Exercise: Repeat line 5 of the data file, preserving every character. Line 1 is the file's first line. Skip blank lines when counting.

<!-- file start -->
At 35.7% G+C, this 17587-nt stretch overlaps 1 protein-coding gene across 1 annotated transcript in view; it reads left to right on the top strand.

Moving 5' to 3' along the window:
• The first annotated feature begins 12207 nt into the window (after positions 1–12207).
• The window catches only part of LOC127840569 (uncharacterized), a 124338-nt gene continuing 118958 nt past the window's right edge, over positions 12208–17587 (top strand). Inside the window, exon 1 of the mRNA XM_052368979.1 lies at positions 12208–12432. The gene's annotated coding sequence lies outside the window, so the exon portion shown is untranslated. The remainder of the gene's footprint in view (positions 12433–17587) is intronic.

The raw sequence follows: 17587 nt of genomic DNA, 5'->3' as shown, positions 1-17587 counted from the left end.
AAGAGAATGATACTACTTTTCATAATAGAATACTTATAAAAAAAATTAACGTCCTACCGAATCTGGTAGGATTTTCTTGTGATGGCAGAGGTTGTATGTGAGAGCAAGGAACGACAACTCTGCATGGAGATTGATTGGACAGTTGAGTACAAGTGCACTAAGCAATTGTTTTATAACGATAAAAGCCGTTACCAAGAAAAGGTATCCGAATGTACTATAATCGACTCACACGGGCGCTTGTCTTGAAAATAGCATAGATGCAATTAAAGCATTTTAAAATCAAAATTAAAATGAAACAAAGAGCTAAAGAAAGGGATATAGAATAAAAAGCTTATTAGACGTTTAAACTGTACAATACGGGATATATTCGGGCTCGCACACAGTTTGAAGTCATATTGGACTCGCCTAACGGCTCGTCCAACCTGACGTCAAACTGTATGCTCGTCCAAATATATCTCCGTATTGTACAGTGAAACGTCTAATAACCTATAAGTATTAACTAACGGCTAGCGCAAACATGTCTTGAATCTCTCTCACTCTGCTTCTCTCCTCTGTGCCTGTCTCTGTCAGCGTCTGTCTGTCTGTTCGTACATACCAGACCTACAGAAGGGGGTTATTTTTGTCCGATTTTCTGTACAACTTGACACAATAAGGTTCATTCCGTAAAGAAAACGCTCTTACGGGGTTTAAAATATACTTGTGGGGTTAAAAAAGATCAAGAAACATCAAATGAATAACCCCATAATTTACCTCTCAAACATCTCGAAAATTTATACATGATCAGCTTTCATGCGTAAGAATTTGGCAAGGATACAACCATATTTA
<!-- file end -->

The raw sequence follows: 17587 nt of genomic DNA, 5'->3' as shown, positions 1-17587 counted from the left end.